Everyone needs to be able to turn their ideas into financially successful offerings. People have to make a living. I don’t mind paying for courses like these if I am sure that I will receive the promised value. But my experience over the past few years is that a lot of the time the people promising to deliver that value fall short. I think it is the Tony Robbins method of doing business. Have a free or inexpensive introductory lecture which amounts to little more than an infomercial, hook your customers and tie them into a commercial model that insures financial success, all done with a slickness that is reminiscent of David Icke. (Susan Cain in her recent book, Quiet, does an excellent analysis of this.) From an Integral Theory point of view it is a very Orange, perhaps even mean Orange, way of doing it.
The second criticism is that most of the new material on the Integral Life website is related to spirituality. Now, again, I understand that Integral Theory has a very important contribution to make on religious and spiritual questions. I even understand that the overall concept of evolutionary development probably requires a spiritual component. However, in recent years Wilber seems to have put all of his energy into this field, and that is reflected in the website. When I want to introduce a friend to Integral Theory, it is most often the psychological, pedagogical, political and economic parts of it that I want to share. These are more down to Earth and accessible. The spiritual stuff, though, is what often comes up in Google searches and which is often emphasized on the website. Not only is it much more inaccessible, but it also is less clearly defined and in a state of deliberation.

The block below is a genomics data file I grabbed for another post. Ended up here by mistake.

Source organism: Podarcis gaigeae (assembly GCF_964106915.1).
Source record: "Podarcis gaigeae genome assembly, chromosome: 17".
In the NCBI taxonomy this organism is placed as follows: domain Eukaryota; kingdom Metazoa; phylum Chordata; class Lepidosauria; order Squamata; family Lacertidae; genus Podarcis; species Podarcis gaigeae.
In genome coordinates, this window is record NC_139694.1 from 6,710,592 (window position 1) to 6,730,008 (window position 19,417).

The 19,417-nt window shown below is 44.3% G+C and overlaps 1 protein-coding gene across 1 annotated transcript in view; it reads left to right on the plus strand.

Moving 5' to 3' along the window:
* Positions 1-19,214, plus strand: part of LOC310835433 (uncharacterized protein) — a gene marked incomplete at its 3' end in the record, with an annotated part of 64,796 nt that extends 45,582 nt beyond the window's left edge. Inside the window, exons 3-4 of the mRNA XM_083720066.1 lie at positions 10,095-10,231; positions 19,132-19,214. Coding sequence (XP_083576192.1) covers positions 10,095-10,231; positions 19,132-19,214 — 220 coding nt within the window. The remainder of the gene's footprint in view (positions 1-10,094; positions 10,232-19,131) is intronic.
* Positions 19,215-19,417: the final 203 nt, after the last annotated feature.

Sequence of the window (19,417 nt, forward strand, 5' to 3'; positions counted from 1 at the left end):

Integral Spirituality, and the brand of Buddhism which is often pushed by Wilber, has many interesting and exciting features. I love the work done by Michael Dowd bridging religion into Modern and Post-Modern models. I love the work on Big Mind and Zen Buddhism. However, I can’t help but wonder if a current preoccupation with Integral Spirituality may be at the cost of development in the more down to Earth Integral areas, and whether the emphasis may actually be scaring away people wary of New Age fluff.
The bottom line, I think, is to not accept Integral Theory and Ken Wilber as a doctrine or scripture, but to realize that it is a model that is undergoing changes, and is, unfortunately, turning into an enterprise which may need to shed light on itself. Is Integral Life and it’s associate ventures at a Red, Amber, Orange, Green or Second Tier stage? Ideally it should be at all of them. And that perhaps is what is happening with the Tony Robbins marketing model. But something seems askew and I’ve had to shake my head occasionally when dealing with Integral Theory. I think it may need to shake its own head a little, too.